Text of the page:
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Articles

Netherlands > Articles

Netherlands

An Expat Guide To Bringing Pets Into The Netherlands

Thursday October 19, 2017 (15:00:54)

 

If you’re moving to the Netherlands, there is no need to leave your furry friends at home, since the country allows newcomers to bring their family pets with them. However, owners should be aware of the strict conditions relating to pet travel and complete the paperwork in good time. Check out our guide for answers to the most important questions on non-human expatriates.

What type of pet can I bring?

Dogs, cats and ferrets are allowed into the Netherlands and do not need to be quarantined.

Many other non-endangered animals can also be bought from the EU into the Netherlands, provided you have a health certificate signed by a veterinarian just before you leave. Outside the EU, additional restrictions may apply. For exotic pets, check with the airline, with the Nederlandse Voedsel en Waren Autoriteit (Dutch Food and Consumer Product Safety Authority) and with the European Commission to be sure that your pet is allowed and that you have completed the right paperwork.



Dogs, cats and ferrets are allowed into the Netherlands


An English translation of the list of animals that you can keep as a pet is provided in this article.

You may bring no more than five domestic animals to the Netherlands.


What is microchipping and does my pet need it?

Dogs, cats and ferrets entering the Netherlands must be microchipped.
Microchipping involves inserting a chip the size of a grain of rice under a pet’s skin, usually between their shoulder blades. Each microchip has its own registration number which can be read by a scanner. This keeps a record of every pet in the Netherlands, and can help reunite lost pets with their owners.

The microchip is normally inserted by a veterinarian using a syringe. It is a simple operation which causes only mild discomfort and is over very quickly. The procedure normally costs €25-€50. The International Standards Organisation (ISO) chip is the most widely recognised. The microchip does not work like a signalling device for tracking pets; it can only provide information when it is scanned.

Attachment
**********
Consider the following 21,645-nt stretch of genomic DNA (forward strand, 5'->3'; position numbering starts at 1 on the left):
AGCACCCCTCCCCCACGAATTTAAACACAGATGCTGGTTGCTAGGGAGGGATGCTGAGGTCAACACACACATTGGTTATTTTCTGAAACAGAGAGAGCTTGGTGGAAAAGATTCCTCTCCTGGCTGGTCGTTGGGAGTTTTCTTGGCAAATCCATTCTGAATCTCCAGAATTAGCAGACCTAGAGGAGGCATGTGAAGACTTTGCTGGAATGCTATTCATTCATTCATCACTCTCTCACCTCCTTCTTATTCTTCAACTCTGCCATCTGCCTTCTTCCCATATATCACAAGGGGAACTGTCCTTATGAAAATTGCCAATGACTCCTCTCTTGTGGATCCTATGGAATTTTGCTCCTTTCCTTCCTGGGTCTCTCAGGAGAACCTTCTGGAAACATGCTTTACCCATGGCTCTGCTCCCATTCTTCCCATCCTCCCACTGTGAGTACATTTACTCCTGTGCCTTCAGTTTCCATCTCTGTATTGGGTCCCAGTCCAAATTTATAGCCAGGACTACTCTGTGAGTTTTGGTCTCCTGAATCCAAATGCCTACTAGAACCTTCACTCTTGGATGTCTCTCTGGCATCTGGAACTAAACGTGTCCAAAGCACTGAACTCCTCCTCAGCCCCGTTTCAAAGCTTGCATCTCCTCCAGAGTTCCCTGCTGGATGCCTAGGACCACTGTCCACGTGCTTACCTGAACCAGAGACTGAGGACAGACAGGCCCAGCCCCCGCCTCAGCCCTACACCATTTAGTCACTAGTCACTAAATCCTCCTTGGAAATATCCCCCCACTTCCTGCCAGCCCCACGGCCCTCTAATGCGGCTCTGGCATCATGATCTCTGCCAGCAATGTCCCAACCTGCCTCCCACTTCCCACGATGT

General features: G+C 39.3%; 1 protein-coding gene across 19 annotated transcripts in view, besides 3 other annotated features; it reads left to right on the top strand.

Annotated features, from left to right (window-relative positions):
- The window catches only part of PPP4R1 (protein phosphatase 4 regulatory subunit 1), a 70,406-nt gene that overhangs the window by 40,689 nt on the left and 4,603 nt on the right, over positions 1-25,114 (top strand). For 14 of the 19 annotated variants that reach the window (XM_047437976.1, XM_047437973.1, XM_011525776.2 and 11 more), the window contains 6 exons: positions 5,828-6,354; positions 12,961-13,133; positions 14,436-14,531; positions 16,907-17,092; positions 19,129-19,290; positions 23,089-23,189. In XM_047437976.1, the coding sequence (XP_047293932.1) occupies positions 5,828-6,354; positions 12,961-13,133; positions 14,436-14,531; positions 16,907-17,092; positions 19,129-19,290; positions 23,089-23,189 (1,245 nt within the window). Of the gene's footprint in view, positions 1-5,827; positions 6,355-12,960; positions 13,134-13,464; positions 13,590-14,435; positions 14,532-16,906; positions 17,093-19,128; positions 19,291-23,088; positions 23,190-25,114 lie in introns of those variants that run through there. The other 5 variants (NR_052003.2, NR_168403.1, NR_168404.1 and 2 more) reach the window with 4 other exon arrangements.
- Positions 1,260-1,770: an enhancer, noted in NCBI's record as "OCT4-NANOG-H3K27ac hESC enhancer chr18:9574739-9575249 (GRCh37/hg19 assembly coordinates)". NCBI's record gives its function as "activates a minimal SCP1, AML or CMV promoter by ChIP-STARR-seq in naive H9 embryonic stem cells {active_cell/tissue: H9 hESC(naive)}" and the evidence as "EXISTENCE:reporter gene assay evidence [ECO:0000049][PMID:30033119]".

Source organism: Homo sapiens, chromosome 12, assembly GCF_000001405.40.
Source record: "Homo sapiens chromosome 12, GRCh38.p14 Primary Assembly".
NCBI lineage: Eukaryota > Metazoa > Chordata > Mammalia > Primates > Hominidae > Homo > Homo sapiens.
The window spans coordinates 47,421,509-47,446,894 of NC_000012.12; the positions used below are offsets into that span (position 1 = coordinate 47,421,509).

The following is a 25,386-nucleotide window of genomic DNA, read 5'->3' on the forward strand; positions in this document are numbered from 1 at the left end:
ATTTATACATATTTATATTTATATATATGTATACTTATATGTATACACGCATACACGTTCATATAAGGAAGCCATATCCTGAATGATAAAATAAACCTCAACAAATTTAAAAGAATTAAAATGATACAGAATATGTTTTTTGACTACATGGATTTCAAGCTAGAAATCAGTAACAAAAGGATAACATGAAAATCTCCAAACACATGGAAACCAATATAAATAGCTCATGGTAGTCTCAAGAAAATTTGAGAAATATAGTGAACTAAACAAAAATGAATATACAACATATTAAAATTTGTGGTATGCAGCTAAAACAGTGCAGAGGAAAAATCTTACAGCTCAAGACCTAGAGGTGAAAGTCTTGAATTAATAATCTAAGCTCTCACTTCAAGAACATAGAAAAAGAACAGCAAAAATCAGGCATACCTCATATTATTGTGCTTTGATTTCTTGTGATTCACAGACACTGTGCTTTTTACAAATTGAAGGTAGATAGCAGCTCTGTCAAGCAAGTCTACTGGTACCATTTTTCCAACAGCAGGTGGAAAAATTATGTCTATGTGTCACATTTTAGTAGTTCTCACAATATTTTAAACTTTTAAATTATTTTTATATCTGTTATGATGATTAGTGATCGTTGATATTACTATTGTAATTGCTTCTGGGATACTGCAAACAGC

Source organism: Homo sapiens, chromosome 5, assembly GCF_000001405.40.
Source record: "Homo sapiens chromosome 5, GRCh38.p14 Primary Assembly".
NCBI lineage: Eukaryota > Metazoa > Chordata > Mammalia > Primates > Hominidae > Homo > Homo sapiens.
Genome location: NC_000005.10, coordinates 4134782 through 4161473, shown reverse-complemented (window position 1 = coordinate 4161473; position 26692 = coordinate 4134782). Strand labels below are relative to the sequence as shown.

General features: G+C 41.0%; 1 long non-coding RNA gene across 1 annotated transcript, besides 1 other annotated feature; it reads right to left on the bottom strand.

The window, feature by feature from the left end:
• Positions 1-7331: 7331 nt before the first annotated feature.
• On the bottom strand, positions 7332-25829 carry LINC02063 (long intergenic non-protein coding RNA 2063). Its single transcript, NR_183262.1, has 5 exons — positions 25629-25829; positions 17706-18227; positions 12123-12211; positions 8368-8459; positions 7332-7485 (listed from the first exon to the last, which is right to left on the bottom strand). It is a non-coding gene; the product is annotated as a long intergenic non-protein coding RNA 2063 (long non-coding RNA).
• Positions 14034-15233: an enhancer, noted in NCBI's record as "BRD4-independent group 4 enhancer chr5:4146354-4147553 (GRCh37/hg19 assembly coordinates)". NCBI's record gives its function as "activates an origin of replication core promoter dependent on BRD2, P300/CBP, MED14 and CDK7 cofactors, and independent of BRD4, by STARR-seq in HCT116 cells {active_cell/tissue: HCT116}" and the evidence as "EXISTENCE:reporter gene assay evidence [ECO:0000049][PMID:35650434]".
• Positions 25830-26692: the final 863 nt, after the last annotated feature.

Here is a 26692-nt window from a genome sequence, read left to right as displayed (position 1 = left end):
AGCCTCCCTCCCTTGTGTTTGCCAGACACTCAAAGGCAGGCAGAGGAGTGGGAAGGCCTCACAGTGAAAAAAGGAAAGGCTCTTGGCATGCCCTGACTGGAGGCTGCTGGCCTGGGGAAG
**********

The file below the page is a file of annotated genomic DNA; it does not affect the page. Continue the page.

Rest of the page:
Does my pet need any vaccinations?

All cats, dogs and ferrets must be vaccinated against rabies when they are 12 weeks old. You cannot travel with the animal until 21 days post-vaccination. Because of this, it is impossible to bring pets to the Netherlands that are younger than 15 weeks old.



Pets under 15 weeks old cannot enter the Netherlands


If you are coming from a country outside the EU, some additional checks may apply, particularly if that country has a high-risk rating for rabies. More information on this can be found here.


Does my pet need to be inspected?

Dogs, cats and ferrets must be examined by a veterinarian within 48 hours prior to departure. This is to check they are disease-free and fit enough to make the journey to the Netherlands. Your veterinarian will provide you with a health certificate which you may need to present at the check point. Other animals are also subject to a health check, so check the rules for your pets.


What paperwork do I need?
All dogs, cats and ferrets require a passport. This is available from your veterinarian before you leave. The passport is a little blue booklet containing basic information about your pet, such as breed, age, sex, colour of fur, and distinguishing markings. It also includes the code on their microchip, the owner’s details, and a statement signed by your vet confirming that your pet has been vaccinated against rabies.

If you are bringing your pet from outside the EU, you may need to ask your vet for an additional health certificate. In some cases, blood tests are also required. Be sure to allow plenty of time to prepare the necessary paperwork for travelling with your pet before your final departure date.


Can I fly with my pet?

It is advisable to check with your airline, well in advance of flying, what their policy is regarding pets and how much they charge to transport animals. The cost of bringing a pet on a plane can be more, for example, if there is a transfer involved. Pettravel.com have a handy search engine for checking the policies of different airlines.